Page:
PRETERM BIRTH AND RISK OF MEDICALLY TREATED HYPOTHYROIDISM IN YOUNG ADULTHOOD.

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Abstract

Objective: Previous studies suggest that low birth weight is associated with thyroid autoimmunity and hypothyroidism in later life, but the potential effect of preterm birth, independent of fetal growth, is unknown. Our objective was to determine whether preterm birth is independently associated with medically treated hypothyroidism in young adulthood. Design/Participants: National cohort study of 629,806 individuals born in Sweden from 1973 through 1979, including 27,935 born preterm (<37 weeks). Measurements: Thyroid hormone prescription during 2005-2009 (ages 25.5-37.0 years), obtained from all outpatient and inpatient pharmacies throughout Sweden. Results: Preterm birth was associated with increased relative odds of thyroid hormone prescription in young adulthood, after adjusting for fetal growth and other potential confounders. This association appeared stronger among twins than singletons (P=0.04 for the interaction). Twins had increased relative odds across the full range of preterm gestational ages, whereas singletons had increased relative odds only if born very preterm (23-31 weeks). Among twins and singletons, respectively, adjusted odds ratios for individuals born preterm (<37 weeks) were 1.54 (95% CI, 1.11-2.14) and 1.08 (95% CI, 0.98-1.19), and for individuals born very preterm (23-31 weeks) were 2.62 (95% CI, 1.30-5.27) and 1.59 (95% CI, 1.18-2.14), relative to full-term births. Conclusions: This national cohort study suggests that preterm birth is associated with an increased risk of medically treated hypothyroidism in young adulthood. This association was independent of fetal growth and appeared stronger among twins than singletons. Additional studies are needed to confirm these new findings in other populations and to elucidate the mechanisms.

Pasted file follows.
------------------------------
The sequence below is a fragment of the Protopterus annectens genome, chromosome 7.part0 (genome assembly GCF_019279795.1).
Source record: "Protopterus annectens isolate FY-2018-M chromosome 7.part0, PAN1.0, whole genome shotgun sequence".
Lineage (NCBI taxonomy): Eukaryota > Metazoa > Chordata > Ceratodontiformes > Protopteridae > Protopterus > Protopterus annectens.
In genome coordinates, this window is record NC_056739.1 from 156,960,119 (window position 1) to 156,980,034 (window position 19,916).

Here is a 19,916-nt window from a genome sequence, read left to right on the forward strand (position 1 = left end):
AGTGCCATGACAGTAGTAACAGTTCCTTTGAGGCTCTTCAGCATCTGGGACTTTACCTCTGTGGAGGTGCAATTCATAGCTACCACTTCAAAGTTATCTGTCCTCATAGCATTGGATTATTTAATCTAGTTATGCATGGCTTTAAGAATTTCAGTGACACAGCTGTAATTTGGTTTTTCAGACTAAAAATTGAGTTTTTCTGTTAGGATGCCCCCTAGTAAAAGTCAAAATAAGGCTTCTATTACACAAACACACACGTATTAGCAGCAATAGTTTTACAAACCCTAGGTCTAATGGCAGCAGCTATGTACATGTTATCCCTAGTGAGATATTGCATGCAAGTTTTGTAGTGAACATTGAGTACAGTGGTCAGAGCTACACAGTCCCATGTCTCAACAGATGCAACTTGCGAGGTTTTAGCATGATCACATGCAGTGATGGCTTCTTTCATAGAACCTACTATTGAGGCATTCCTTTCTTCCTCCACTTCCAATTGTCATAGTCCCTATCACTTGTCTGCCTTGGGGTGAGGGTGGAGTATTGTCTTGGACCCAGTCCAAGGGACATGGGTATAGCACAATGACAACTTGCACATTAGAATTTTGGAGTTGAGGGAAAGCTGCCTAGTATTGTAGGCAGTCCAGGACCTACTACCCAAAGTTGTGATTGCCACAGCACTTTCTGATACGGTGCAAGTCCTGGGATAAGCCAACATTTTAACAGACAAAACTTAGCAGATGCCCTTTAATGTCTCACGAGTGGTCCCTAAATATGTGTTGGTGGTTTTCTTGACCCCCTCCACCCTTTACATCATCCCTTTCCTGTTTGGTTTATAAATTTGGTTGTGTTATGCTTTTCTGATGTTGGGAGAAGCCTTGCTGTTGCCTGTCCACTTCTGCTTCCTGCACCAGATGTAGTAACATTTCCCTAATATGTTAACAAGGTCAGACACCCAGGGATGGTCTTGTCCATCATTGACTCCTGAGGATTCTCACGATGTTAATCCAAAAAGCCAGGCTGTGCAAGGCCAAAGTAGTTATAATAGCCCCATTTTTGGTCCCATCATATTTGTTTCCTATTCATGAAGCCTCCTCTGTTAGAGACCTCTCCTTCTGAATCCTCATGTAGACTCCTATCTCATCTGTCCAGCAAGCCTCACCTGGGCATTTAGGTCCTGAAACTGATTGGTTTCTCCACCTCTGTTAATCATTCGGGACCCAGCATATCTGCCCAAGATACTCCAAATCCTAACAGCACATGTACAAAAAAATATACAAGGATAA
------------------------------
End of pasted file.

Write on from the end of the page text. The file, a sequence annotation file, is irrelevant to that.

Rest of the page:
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  • Endocrinology and Diabetes
Original languageEnglish
Pages (from-to)255-260
JournalClinical Endocrinology
Volume75
Publication statusPublished - 2011
Publication categoryResearch
Peer-reviewedYes

Bibliographic note

The information about affiliations in this record was updated in December 2015. The record was previously connected to the following departments: Family Medicine (013241010), Cardio-vascular Epidemiology (013241610), Psychiatry/Primary Care/Public Health (013240500)